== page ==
Medicine Wheel Project

Medicine Wheel Project

Medicine Wheel Project

A Mind/Body Wellness Initiative of The Keweenaw Bay Indian Community in Partnership with The Cedar Tree Institute


The Medicine Wheel Project’s Mind/Body Strategies include:

  • An overview of how the body regulates stress and its key role in diabetes management
  • The important role of Anishinaabe traditional teachings in improving mental, physical and spiritual health based on tribal values and strengths
  • Instruction in utilizing four specific mind/body techniques for managing blood pressure
  • The role of breathing, mindful movement practice, visualization, and cognitive reframing to assist in setting health goals
  • Seven strategies to improve the immune system and increase resilience
  • Strategies to reinforce social support for physical, emotional, and spiritual health

The Promise

Walking in Balance

Mind-Body Medicine & Stress Reduction Strategies

The challenge of diabetes, and chronic illness are complex phenomenon that impact a wide cross section of populations across North America. Native American populations are especially vulnerable. Mind-body medicine perspectives are increasingly being appropriated to improve health. This project links integrated mind-body interventions with indigenous (Anishinaabe) teachings.

Based upon KBIC’s ongoing health programs and in partnership with KBIC’s Health Systems, The Medicine Wheel Project will work with volunteers diagnosed with Type II diabetes from the Keweenaw Bay Indian Community with an intention to increase wellness and improve emotional health. Traditional cultural practices and tribal elders will be invited to help frame and direct the project over the ninemonths of the Projects duration.

Over the course of the Medicine Wheel Project, twenty to twenty-four volunteers, including KBIC Health System staff, will implement a series of personal practices to improve measures of well-being. Nine consultations will be carried out with each Project participant. Small groups (cohorts of 4 individuals) will be designed and available, when needed, for ongoing support and communication.

All information and data collected will be held in confidentiality by the KBIC for use as deemed appropriate in supporting community health goals and objectives.

Native Greenhouse

Setting a foundation for health and wellness for KBIC’s next generation.


Learning about the brain and its function, learning how to manage stress through mind/body strategies that include

  • Breathing Exercises
  • Visualization and Mindfulness Practices
  • Cognitive restructuring
  • Gentle structured movement
  • Personal and Community Rituals

Utilizing recent research on diet and exercise and appropriating that information to shape personal, realistic goals for participants.

Building small group support to encourage reflection and commitment for a healthy and balanced personal lifestyle.


Three educational workshops will be open to all interested tribal members. A lunch of traditional Anishinaabe foods will be provided following each workshop.

Site: KBOCC – Ojibwa Community College L’Anse, Michigan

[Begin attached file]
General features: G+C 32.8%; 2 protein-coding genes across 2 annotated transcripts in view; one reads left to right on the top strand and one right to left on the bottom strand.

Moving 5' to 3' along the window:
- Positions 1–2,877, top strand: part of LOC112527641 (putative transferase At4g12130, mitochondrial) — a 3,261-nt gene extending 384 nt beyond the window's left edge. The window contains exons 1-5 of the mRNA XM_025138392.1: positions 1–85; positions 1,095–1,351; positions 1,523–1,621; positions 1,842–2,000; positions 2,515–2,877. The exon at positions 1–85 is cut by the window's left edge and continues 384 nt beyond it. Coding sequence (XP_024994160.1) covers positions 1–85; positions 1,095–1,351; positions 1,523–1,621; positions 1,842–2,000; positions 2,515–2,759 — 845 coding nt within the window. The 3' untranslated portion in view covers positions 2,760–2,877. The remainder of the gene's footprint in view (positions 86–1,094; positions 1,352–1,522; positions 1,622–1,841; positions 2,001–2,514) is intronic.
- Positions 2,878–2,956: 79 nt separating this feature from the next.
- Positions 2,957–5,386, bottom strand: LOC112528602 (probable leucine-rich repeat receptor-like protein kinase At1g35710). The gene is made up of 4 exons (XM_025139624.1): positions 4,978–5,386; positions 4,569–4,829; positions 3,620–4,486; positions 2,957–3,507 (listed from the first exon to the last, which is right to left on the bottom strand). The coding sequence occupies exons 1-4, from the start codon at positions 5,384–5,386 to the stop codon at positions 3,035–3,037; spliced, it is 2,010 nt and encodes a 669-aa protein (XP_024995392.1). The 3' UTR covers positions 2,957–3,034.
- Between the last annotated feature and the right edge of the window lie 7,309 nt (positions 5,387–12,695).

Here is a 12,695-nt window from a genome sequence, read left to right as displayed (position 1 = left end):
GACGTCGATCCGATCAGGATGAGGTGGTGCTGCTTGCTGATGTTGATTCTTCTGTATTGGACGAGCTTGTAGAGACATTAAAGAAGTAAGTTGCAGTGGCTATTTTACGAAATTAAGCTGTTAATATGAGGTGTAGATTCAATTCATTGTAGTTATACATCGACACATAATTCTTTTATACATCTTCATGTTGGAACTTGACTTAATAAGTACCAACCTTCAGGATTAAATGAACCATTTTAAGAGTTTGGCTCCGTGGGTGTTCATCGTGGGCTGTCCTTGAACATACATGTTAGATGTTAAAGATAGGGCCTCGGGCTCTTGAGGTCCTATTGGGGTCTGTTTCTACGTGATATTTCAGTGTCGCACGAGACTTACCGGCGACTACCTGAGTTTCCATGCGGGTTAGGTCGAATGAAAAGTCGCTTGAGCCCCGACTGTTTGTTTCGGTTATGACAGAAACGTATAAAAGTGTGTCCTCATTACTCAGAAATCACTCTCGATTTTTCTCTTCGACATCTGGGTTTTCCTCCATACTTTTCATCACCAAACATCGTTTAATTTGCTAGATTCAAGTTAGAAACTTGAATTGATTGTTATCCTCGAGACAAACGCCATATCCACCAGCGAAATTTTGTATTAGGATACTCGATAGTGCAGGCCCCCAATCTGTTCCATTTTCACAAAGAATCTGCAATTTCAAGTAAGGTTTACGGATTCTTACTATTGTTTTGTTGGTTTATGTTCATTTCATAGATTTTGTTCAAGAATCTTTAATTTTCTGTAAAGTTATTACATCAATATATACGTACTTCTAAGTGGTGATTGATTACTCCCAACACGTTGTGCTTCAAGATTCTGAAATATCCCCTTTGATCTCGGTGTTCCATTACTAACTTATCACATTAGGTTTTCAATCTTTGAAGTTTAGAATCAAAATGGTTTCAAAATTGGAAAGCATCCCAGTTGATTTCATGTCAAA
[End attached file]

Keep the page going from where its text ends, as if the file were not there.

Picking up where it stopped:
Workshops 10 A.M – 12 P.M.
Lunch (traditional Anishinaabe foods)

12- 1 P.M.

January 26, 2018
March 23, 2018
May 18, 2018
June 15, 2018

Individual stipends of $300 available for tribal participants.

For more information & to register contact Kathy Mayo, KBIC Health Systems 906.353.4519

The Medicine Wheel Project


The symbol of the Medicine Wheel is appropriated across North American by many indigenous communities. For this KBIC Wellness Initiative, traditional medicines used in Ojibwa ceremonies and spiritual practices are identified with the four directions. Sweetgrass, sage, tobacco, and cedar.

The Medicine Wheel is an interconnected system of teachings relating to the seasons, directions, elements, colors and the cycle of life. It speaks of the need for balance, harmony and respect. It is an ancient system of traditional indigenous knowledge that many tribal peoples share under many different names. Experience continues to be a fundamental principle of the Anishinaabe learning processes.”

(Ref:) Mary R. Favorite,
2004 White Earth Reservation


Michael Grossman, M.D., is a family practice physician at Bell Hospital in Ishpeming, Michigan and also Medical Director for UP Home Health and Hospice. In 2002, Dr. Grossman was designated Michigan’s Family Physician of the Year, in part for his work with childhood diabetes. He also works as a consultant with Great Lakes Recovery Centers, an addiction treatment program with offices across the Upper Peninsula of Michigan and continues to participate, along with the Medicine Wheel Project’s cofacilitator, in clinical training at the Benson-Henry Institute for Mind Body Medicine at Massachusetts General Hospital.

Jon Magnuson, M.Div., MSW, is a former Peace Corps Volunteer in Nepal and currently serves as the Director of The Cedar Tree Institute, a nonprofit organization that initiates projects in the areas of mental health, religion, and the environment. He holds graduate degrees in psychology and religion and has served as instructor with The American Indian Studies Department at the University of Washington and the Center for Native American Studies at Northern Michigan University. He coordinated the Zaagkii Project, an intertribal Native Plant Restoration and Protection Initiative with KBIC from 2010-2017 in partnership with the U.S. Forest Service.


Kathy Mayo, Interim Director KBIC Health Systems
Keweenaw Bay Indian Cultural Committee Elders

Helen Kahn, PhD,
Northern Michigan University

Greg Fricchione, MD
John Denninger, MD,Phd
The Benson-Henry Institute for Mind Body Medicine,
Massachusetts General Hospital,
Harvard Medical School